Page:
"Green Wake" is the strongest debut of 2011. It crafts a tale of emotion and murder against an ethereal backdrop of mystery and metaphor. This is a noir tale of a man investigating the strange new world around him while also trying to get to the truth at the heart of himself, perhaps at the heart of the human condition. To feel and to love mean only to eventually lose and to hate. Then you end up on the shores of Green Wake with blurry memories and the clothes on your back. There you remain.
The premise of this town is brilliantly executed through words and images. It's a sprawling vista somewhere between Jeunet and Venice via Templesmith and completely without a time frame. Here, time stands still. The emotion you came with is the one you will be stuck with. Everyone is sad and alone and the funk of lost souls is oppressive. It's a world where nothing happens because the people simply can no longer handle action or interaction. The inevitable punishments far outweigh the possible consequences.
Thus, things become confusing when a spate of brutal killings litter the landscape of this hollowed out town. Facts point to a resident girl, the quiet Ariel, being the guilty culprit. Morley Mack looks into the case and he is a man who only goes by what's presented in front of him. There's no room for editorializing in this world, nothing is ever certain but what is true. Morley is a pragmatic man and through flashbacks we see he's someone who had a heart, but its shattered pieces cut through reality and sent him to Green Wake. He fulfils a resident gumshoe role but only for want of something to do, which makes him an anomaly.
The pieces are all assembled in this debut issue. There appear to be little coincidences as Ariel's previous lover washes up on the shores of Green Wake in time to join the investigation. Kurtis Wiebe isn't trying to obfuscate too much, and that's his genius. Everything is presented almost as a dare. We know who did it and where they are. The mystery is why. The whys and wherefores of this town are the tinder to build and sustain as well as being the flame to burn. There's more than meets the eye, which will surely pay off later upon further reads of this dense issue.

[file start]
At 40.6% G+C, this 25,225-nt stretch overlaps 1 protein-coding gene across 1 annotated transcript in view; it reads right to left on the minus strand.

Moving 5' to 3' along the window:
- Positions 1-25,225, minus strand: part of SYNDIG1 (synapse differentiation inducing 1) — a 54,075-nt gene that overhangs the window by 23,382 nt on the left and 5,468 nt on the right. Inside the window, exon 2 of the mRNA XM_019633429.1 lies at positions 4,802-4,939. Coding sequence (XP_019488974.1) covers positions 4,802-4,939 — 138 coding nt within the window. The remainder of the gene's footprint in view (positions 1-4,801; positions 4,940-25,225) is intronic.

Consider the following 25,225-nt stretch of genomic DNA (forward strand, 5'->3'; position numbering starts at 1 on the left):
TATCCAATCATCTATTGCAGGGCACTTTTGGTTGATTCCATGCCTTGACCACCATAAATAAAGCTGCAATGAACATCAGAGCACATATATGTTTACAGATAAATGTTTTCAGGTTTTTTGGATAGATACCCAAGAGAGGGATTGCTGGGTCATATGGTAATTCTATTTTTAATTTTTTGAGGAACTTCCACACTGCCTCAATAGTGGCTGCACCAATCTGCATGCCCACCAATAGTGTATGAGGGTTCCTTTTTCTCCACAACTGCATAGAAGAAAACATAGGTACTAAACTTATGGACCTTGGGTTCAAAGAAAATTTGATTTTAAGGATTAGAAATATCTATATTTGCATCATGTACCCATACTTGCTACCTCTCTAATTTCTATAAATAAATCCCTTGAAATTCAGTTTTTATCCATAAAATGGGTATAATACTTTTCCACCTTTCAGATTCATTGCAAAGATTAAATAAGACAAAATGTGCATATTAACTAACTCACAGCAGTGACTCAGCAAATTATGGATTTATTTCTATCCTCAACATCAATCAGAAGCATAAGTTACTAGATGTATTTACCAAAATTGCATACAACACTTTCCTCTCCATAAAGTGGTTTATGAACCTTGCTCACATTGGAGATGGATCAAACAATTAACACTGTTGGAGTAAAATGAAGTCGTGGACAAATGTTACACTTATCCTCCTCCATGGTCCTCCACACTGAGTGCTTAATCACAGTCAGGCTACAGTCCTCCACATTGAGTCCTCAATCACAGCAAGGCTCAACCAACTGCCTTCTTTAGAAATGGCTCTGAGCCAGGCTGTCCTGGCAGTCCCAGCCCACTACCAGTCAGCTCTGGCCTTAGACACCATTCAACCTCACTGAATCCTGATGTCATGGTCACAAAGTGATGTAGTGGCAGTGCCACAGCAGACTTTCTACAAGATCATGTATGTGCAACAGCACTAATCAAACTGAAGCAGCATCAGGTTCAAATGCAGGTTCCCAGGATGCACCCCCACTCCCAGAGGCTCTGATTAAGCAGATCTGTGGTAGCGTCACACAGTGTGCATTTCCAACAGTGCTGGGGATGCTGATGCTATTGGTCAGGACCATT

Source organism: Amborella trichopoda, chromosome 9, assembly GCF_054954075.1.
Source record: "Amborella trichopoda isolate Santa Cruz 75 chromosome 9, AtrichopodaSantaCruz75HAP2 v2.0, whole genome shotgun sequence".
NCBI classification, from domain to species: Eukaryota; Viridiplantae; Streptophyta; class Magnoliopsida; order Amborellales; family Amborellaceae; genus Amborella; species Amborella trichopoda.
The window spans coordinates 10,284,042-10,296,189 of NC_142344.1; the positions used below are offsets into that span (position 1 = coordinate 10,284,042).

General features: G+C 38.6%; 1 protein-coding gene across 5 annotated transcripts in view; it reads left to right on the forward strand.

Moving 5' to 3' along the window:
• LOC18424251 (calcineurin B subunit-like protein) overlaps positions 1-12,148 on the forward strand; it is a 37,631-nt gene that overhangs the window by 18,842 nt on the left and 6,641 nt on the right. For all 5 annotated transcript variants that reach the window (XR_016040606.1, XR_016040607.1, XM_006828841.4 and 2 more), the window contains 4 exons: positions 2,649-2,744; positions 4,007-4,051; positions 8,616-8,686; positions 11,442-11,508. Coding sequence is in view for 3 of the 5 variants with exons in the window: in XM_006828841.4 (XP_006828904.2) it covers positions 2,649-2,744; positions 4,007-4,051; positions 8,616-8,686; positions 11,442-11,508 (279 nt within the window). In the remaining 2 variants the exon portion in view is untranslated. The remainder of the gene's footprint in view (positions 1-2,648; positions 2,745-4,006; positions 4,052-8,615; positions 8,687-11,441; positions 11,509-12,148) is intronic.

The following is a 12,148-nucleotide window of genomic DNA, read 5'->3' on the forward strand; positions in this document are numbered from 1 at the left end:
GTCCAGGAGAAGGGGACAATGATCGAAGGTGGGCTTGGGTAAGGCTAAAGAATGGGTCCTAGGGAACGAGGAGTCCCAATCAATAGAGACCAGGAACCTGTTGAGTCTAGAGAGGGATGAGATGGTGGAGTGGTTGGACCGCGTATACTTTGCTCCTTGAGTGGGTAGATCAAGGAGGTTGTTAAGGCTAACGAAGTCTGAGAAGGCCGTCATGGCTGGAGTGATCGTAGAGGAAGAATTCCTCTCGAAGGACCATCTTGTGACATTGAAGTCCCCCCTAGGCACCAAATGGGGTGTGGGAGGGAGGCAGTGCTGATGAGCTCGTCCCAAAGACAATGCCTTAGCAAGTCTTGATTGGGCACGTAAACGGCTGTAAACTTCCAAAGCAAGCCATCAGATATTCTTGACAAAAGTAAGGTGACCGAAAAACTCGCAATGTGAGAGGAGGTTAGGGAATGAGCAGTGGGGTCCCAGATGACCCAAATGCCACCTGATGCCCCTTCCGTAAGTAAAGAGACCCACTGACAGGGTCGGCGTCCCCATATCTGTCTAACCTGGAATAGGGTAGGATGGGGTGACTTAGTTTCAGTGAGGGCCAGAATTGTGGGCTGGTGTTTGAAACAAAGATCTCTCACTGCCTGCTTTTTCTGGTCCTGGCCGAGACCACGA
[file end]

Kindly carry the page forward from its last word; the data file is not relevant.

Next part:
If Rob Liefield was once the face and house style of Image then surely Riley Rossmo is that new pioneer for the independent publisher. His work on "Proof" and "Cowboy Ninja Viking" have made him synonymous with the publisher and his work on this title will show him as the great storyteller he is as well as being a visual dynamo. Rossmo creates a world here that makes every one of your senses react. As emotional as the story is, so are the pages. These characters slump and wonder and there are moments that will make you pause. This might be Rossmo's greatest work to date.
"Green Wake" is David Cronenberg liberally adapting Dashiell Hammett. There's a pulp heart beating beneath this murder mystery but it's infused with a body horror that makes you wonder if your emotions are connected to your evolutionary journey. This is a comic that feels familiar like the sound of hard rain on a roof that might not hold. It offers you something special indeed, a razor sharp indictment of that fine line between fate and desire. The writing from Wiebe is absolutely pitch perfect and it couldn't be matched to the art with more precision. This might just be a perfect mystery opening, and you absolutely need to buy this comic.